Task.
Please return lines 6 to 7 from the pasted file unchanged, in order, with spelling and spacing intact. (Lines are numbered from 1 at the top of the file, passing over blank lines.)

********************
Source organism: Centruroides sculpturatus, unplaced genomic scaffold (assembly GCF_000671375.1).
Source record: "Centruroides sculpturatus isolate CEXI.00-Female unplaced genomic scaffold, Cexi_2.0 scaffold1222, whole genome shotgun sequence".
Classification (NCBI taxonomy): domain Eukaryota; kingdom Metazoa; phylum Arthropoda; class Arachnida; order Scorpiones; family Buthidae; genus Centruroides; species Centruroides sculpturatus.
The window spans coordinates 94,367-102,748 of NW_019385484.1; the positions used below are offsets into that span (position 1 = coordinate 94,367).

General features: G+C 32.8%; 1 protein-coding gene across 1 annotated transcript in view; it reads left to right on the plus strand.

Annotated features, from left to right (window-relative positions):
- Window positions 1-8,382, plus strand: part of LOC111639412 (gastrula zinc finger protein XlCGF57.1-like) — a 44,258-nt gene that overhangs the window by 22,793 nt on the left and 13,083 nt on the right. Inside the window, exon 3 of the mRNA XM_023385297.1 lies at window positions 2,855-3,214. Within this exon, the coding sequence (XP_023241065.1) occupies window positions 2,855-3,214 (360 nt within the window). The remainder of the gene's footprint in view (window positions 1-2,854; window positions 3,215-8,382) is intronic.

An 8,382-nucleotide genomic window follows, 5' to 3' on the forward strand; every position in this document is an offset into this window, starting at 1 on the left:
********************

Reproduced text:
Annotated features, from left to right (window-relative positions):
- Window positions 1-8,382, plus strand: part of LOC111639412 (gastrula zinc finger protein XlCGF57.1-like) — a 44,258-nt gene that overhangs the window by 22,793 nt on the left and 13,083 nt on the right. Inside the window, exon 3 of the mRNA XM_023385297.1 lies at window positions 2,855-3,214. Within this exon, the coding sequence (XP_023241065.1) occupies window positions 2,855-3,214 (360 nt within the window). The remainder of the gene's footprint in view (window positions 1-2,854; window positions 3,215-8,382) is intronic.